Sean Coughlan takes the yellow brick road to Legoland, the stuff of children's dreams. A bottle of home-made rhubarb wine was the prize for inventing the name of one of the most famous toy companies in the world. In 1934, Danish toymaker Ole Kirk Christiansen handed over the bottle to a member of staff and set about promoting a new brand name, "Lego", taken from the Danish "leg godt", meaning to play well.
Sixty years and 110 billion plastic bricks later, Lego is still playing well, established as one of the definitive toys of the post-war era. The bright bricks, as we know them today, were marketed from 1947, being promoted as a toy which could teach as well as entertain.
What Lego had hit upon was a toy that "grew up" with children, so that as young minds developed, so the bricks could be used in an increasingly sophisticated way. In sales terms, this was a toy with a high degree of collectability, with each box of Lego whetting the appetite for the next. Whenever any new models were launched, they could be stuck fairly and squarely into the studs of old bricks, so that over the decades Lego models acquired wheels, windows and then motors and computers, each development blending into the existing kit and at the same time encouraging the hunger for more.
Standing as a multi-coloured monument to the triumph of these little bricks is Legoland, a theme park and model village built next to the site of the company's factory and headquarters in Billund, a small, windswept town in Jutland, Denmark. This Lego shrine is the stuff of children's dreams and marketing men's fantasies, as almost everything that you see here is made from the bricks on sale in the Legoland shop (only a short walk from the Legoland Hotel).
The park was opened in 1968 as a way of entertaining the thousands of Lego pilgrims who came to see the factory, but soon it became the main purpose of visits, with 22.5 million people having subsequently checked into its polished plastic acres.
The earliest part of Legoland is an absorbing series of model villages, from Tyrolean chalets to views of the Rhine, from an English village to a massive reconstruction of the port of Copenhagen, made with 3.5 million bricks. It's easy to forget, as you watch the lock gates opening and bridges rising and falling, that all of this is made from Lego.
The detail is all the more impressive when you consider the rectangular raw material, with subjects as varied as baroque architecture and modern railway stations being mimicked in the familiar blocks of colour.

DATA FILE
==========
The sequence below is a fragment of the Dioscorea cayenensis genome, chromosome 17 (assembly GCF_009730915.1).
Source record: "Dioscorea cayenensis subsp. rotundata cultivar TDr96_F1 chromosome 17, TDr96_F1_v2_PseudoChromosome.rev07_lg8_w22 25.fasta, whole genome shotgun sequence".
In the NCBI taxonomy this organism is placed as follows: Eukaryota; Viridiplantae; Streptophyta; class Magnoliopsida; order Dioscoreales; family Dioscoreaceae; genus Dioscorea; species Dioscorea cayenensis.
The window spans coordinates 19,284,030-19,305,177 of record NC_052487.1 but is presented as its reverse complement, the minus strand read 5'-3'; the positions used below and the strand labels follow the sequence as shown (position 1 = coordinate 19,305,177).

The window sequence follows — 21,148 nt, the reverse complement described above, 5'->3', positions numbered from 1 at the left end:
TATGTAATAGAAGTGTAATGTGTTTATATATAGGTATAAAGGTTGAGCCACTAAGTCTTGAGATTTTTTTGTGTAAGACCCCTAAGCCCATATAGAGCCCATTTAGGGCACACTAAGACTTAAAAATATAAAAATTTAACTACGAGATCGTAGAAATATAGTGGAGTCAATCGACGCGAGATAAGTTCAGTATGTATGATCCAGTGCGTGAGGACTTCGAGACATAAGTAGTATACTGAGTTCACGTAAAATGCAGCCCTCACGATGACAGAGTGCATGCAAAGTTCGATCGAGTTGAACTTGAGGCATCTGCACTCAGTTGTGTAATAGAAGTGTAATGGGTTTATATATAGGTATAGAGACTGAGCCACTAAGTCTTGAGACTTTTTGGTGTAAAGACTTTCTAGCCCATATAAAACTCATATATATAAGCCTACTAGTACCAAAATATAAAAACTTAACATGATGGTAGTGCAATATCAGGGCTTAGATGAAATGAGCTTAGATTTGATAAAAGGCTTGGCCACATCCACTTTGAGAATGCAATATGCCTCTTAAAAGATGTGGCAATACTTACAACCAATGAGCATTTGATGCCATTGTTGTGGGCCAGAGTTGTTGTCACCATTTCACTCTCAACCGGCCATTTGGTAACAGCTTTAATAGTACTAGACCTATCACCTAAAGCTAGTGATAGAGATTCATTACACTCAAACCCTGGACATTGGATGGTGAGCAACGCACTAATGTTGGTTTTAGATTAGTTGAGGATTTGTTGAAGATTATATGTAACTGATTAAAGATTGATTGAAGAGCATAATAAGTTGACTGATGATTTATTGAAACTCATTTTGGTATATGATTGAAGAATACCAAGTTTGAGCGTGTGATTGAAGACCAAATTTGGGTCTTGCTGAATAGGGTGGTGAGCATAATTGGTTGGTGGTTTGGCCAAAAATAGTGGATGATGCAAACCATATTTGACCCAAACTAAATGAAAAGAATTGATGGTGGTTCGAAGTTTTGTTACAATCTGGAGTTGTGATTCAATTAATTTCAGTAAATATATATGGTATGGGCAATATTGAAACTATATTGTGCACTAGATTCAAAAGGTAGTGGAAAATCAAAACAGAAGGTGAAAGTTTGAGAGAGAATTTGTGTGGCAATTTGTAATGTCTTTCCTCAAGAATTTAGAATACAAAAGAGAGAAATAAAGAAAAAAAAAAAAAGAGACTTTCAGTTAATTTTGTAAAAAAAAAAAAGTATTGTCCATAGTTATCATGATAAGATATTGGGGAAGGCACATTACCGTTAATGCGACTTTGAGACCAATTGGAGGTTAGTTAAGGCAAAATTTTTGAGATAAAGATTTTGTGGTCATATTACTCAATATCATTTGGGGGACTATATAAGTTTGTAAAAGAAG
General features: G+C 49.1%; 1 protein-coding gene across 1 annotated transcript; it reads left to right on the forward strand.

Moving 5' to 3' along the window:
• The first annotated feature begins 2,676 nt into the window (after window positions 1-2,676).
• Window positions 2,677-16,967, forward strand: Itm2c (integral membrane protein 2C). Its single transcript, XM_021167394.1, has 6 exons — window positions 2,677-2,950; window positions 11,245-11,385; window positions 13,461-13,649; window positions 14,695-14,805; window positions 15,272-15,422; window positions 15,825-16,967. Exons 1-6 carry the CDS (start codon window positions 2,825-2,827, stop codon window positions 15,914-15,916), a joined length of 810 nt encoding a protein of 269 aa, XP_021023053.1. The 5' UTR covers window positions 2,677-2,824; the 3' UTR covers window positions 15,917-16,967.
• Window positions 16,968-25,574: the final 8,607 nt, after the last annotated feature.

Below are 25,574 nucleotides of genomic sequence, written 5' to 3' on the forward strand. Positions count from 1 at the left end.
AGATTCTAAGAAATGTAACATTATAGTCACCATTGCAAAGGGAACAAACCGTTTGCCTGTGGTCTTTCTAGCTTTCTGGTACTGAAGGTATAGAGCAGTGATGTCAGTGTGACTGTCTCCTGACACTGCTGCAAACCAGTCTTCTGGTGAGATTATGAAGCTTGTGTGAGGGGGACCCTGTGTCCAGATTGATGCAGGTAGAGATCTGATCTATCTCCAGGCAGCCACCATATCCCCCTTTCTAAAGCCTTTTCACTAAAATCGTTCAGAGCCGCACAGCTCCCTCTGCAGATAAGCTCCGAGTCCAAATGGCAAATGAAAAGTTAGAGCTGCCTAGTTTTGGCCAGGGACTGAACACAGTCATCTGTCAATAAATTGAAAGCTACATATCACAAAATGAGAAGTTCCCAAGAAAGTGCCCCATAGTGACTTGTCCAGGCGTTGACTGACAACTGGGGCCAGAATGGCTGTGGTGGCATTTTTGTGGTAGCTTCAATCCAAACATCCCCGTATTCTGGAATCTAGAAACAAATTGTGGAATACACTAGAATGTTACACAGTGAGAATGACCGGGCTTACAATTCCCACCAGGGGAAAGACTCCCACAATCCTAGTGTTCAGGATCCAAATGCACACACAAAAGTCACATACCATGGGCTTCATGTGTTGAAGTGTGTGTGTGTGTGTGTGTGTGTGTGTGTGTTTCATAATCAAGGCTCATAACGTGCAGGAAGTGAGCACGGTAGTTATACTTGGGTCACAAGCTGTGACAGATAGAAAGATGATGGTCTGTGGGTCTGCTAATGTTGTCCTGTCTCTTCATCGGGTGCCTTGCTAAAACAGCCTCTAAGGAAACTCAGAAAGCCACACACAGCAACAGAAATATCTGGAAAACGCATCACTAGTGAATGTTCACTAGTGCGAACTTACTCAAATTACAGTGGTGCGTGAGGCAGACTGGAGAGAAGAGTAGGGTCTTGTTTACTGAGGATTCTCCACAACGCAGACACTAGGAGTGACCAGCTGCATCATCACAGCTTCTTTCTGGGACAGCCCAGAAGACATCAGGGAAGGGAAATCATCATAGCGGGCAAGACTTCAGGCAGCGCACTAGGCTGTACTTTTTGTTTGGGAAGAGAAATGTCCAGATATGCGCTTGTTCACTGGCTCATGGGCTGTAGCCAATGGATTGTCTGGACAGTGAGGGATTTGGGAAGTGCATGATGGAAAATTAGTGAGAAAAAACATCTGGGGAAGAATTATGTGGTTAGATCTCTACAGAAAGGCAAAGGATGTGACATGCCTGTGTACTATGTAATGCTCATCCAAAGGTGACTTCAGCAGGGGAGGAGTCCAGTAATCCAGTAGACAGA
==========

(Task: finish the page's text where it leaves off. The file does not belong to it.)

There is a grandiose model of the residence of the Danish royal family, the Amalienborg Palace, and lodged in the Lego hillside is the fairy-tale castle of mad King Ludwig at Neuschwanstein. And in the first simple models, such as the traditional Danish townscape, the plastic houses have acquired their own period feel, with the bleached bricks being matched by the models of Sixties cars driving down the Lego streets.
As the Lego range expanded, it developed specialist brands, such as Technic, launched in 1977 for teaching design and technology. In the park, a Lego Technic laboratory is open to young inventors. Here visitors can collect Technic kits and try to design working models, using benches provided with power points, the advice of advisers and a track for roadtesting designs.
This is a reminder that along with the deftly-packaged entertainment, Lego also has a Scandinavian sense of worthiness, with educational requirements being built into the design. The company still tests its products against criteria set in 1954, such as its kits being of equal value to boys and girls, that they encourage "stimulating and motivated play" and that they should prompt child development. Lego also uses the measure of "play value", considering how long a toy can hold a child's interest, how many times in a week it will be played with and for how many years it will be of value.
For pre-school visitors, there is Duploland, a series of rides and shows based on the toys and models made with the Duplo range, chunky, easily manipulated Lego first launched in 1967. It isn't often you get the chance to ride in a Duplo buggy, as they're usually only a couple of inches high, but in Duploland the models are bigger rather than smaller than real life.
A more formal link between Duplo and education is one of Lego's next projects. In partnership with Reed Children's Publishing, a series of interactive books is to be published in May 1995, in which a book can be "played" as well as read. Packaged with the book will be Lego figures, representing characters in the story, which can be slotted onto the book's cardboard, fold-out pages.
One of Lego's more recent ranges has been its model pirates, who sail the Spanish Main on a fearsome-looking Lego ship. In one of the park's more Disney-ish aspects, Pirateland takes visitors on a boat ride through the darkened caves of these cutlass-carrying bad guys. Again, you have to remind yourself that the animatronic pirates and the circling crocodiles are all made from the humble plastic brick.
As the park has grown, so too has the scale of the models. From the intricacy of miniature cities, the new Lego sculptures are massive, with Legoland's wild west section boasting some of the biggest.
What seems to be most exciting to children going around Legoland is the idea that the almost life-size elephant before them, or the statue of Hans Christian Andersen, is made from the same bricks that they have at home. These huge Duplo rabbits grazing in the park are familiar figures to them, part of their own life being brought to life. If only they had a few more thousand bricks, they could make their own flamingo or chimpanzee, or fill the garden with a Lego railway. There's a Legoland waiting inside every child, if only they could get hold of those special roof tiles, or those bricks with wheels, and that bit that looks like a tree. Maybe next year.